In news making headlines in the recent past, a doctor in Nairobi committed suicide. This caught the eye of many, seeing that she was considered successful in many respects, and would thus not be expected to take such drastic measures. This brings to light the conversation on mental health and its place in the healthcare system in Kenya. The World Health Organization defines health as the state of complete physical, mental and social well-being and not just the absence of a disease.[i]

We would therefore rightly state that mental health entails more than just the absence of mental disorders or disabilities, and forms an essential part of health. It entails successful mental performance which would result in productivity, fulfilled relationships with other people, improved physical health and the ability to cope with the normal stresses of life. All these result in an improved quality of life with good social relations.[ii]

In Africa, majority of people with serious mental health disorders do not have access to treatment that they need.[iii]  There is a heavy burden of mental illness as a result of ill health, psychological disability and premature mortality, with huge gaps in accessing healthcare. Covid-19 has also not helped the situation, having caused a rise in the number of mental health related issues.[iv]

A World Health Organization report ranked Kenya the fifth among African countries with the highest number of depression cases.[v] Mental health experts have made an estimation that 1 in every 4 Kenyans may be suffering from a mental health related issue, ranging from mild to severe disorders.[vi] With all these damning statistics, the country is still struggling with providing affordable mental health care and treatment.

A key challenge we face is the low level of awareness of mental health disorders, and in particular the symptoms associated with each.[vii]

The WHO report further shows that Kenya was among the few states that did not allocate a separate budget for mental health, with a government expenditure that accounted to only 0.01% of the total budget.[viii] This translates to lack of adequate facilities, as witnessed by the audit on mental health by the Auditor General in 2017. This audit showed that a whooping 22 out of 47 counties in Kenya do not have psychiatric units.

This means that all the patients in need of mental health care have to be referred to Mathari National Hospital, the only national hospital specializing in mental health.

The culture of denial and silence that surrounds mental health issues only serves to make things worse. Associating mental illness with supernatural causes that has led many to seek help from traditional healers, if any.[ix] In Africa generally, the mentally ill are portrayed as being ‘mad’ and when such beliefs are compounded with common stereotypes, ignorance is perpetrated even further.

Depression, which is defined as persistent sadness and lack of interest or pleasure in previously rewarding activities, is one of the leading mental health issues diagnosed in Kenya.[x] Anxiety and substance use also form part of the highly diagnosed disorders in Kenya. The health care sector is, however, still quite rigid in realizing the importance of mental health in society’s realization of its goals. [xi]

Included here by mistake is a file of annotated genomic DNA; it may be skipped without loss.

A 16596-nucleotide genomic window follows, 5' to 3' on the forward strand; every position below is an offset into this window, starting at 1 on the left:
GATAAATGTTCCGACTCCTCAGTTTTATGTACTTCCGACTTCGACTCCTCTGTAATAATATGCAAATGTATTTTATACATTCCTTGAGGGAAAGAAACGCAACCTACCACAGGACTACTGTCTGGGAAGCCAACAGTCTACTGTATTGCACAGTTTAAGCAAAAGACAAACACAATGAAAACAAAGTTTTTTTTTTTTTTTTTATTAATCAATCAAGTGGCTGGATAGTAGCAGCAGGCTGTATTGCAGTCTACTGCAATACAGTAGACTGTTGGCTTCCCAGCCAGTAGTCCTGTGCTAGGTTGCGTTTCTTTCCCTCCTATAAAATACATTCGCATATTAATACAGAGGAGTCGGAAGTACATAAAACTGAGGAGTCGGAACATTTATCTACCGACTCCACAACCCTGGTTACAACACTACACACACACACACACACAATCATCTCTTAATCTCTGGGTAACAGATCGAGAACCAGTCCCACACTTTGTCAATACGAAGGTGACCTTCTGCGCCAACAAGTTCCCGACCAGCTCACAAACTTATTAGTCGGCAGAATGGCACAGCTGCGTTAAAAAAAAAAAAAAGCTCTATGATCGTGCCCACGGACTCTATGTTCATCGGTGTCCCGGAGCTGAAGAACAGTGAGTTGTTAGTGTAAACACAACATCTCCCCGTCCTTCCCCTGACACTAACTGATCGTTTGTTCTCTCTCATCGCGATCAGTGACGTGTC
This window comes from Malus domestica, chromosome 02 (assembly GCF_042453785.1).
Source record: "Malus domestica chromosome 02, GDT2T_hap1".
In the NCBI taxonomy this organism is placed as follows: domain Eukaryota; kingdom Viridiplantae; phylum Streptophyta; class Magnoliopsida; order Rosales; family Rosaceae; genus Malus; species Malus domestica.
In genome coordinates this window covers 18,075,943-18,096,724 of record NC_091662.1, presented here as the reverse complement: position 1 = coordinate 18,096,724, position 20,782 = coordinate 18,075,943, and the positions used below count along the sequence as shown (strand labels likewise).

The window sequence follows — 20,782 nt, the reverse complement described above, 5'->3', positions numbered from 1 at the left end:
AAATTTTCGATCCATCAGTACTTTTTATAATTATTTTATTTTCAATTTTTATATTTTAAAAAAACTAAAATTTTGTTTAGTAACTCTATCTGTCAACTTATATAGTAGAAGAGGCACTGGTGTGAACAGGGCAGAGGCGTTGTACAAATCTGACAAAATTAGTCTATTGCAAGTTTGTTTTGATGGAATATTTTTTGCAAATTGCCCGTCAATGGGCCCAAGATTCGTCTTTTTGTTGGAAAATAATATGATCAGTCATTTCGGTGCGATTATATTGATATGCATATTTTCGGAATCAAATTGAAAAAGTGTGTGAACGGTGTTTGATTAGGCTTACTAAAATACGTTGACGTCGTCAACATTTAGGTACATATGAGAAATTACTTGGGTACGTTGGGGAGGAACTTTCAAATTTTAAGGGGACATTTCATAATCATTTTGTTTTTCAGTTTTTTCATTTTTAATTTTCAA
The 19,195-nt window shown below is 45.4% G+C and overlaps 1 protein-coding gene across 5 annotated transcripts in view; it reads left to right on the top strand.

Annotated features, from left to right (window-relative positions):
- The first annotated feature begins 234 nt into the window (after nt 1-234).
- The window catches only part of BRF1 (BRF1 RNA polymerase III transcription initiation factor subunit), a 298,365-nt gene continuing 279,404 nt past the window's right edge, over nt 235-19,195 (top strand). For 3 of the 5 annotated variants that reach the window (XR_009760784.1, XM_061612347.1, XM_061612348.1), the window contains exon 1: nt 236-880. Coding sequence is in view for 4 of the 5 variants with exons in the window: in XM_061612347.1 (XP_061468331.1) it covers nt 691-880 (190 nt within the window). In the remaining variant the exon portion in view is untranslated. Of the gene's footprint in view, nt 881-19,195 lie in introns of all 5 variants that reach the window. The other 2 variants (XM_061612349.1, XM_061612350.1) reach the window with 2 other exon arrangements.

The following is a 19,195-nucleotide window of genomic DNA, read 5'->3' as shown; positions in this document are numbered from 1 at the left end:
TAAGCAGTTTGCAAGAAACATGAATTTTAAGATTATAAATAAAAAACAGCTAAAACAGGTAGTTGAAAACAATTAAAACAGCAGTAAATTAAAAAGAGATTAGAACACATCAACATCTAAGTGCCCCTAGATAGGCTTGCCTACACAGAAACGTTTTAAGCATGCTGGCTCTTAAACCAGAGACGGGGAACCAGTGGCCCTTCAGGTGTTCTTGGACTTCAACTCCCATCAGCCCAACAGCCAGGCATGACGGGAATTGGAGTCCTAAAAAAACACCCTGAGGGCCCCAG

As stated earlier, the pandemic has had a substantial negative impact on mental health. However, there is still no formal mental health response plan, with the state only declaring its commitment to mental health.[xii] The lack of a formal mental health response plan is largely influenced by the assumption that other diseases make up the biggest threats in the country[xiii], which is increasingly becoming a fallacy, if the statistics on the causes of death in the nation are anything to go by.

The stigmatization around mental health denies patients the empathy and understanding that has, over time, been given to the sick in the African society. This series thus seeks to raise awareness on mental health and push for policy changes.  From the background, it is clear that mental health should be given priority in public health to bridge the gap, even in a low resource economy.

Article by: Wendy Kuyoh             

MMS Advocates

[i] Preamble, Constitution of the World Health Organization (2006).

[ii] Ministry of Health, Kenya Mental Health Policy, 2015-2030, 1.

[iii] Weston M and Sevaile S, ‘Mental health in Africa’ The Lancet Global Health, 2018, 1-<> on 11 May 2021.

[iv] Ministry of Health, Mental Health Taskforce urges government to declare mental health a National Emergency Nairobi, 7 July 2020, 1.

[v] Murunga F, ‘World Mental Health Day: Suicide in Kenya’ African Population and Health Research Centre, 10 October 2019-<> on 7 June 2021.

[vi] Ministry of Health, Mental Health Taskforce urges government to declare mental health a National Emergency Nairobi, 7 July 2020, 1.

[vii] Ooko S, ‘Low cost approach to tackle mental illness in Kenya’ World Vision Kenya, 19 October 2018-<> on 7 June 2021.

[viii] World Health Organization, Depression and Other Common Mental Disorders, 2017, 17.

[ix] Musyimi C and Ndetei D, ‘Exploring mental health practice among traditional health practitioners: a qualitative study in rural Kenya’ 2018 <> on 7 June 2021.

[x] Goldman L, ‘What is depression and what can I do about it?’ Medical News Today, 22 November 2019- on 11 May 2021.

[xi] Musyimi C and Mutiso V, ‘Mental health treatment in Kenya: task sharing challenges and opportunities among informal health providers’ International Journal of Mental Health, 2017-<> on 7 June 2021.

[xii] Ndetei D and Meyer C, ‘Mental and Neurological Health Care in Kenya’ Providing Sustainable Mental and Neurological Health Care in Ghana and Kenya, The National Academic Press, 2016, 12.

[xiii] Ndetei D and Meyer C, ‘Mental and Neurological Healthcare in Kenya’ 12.

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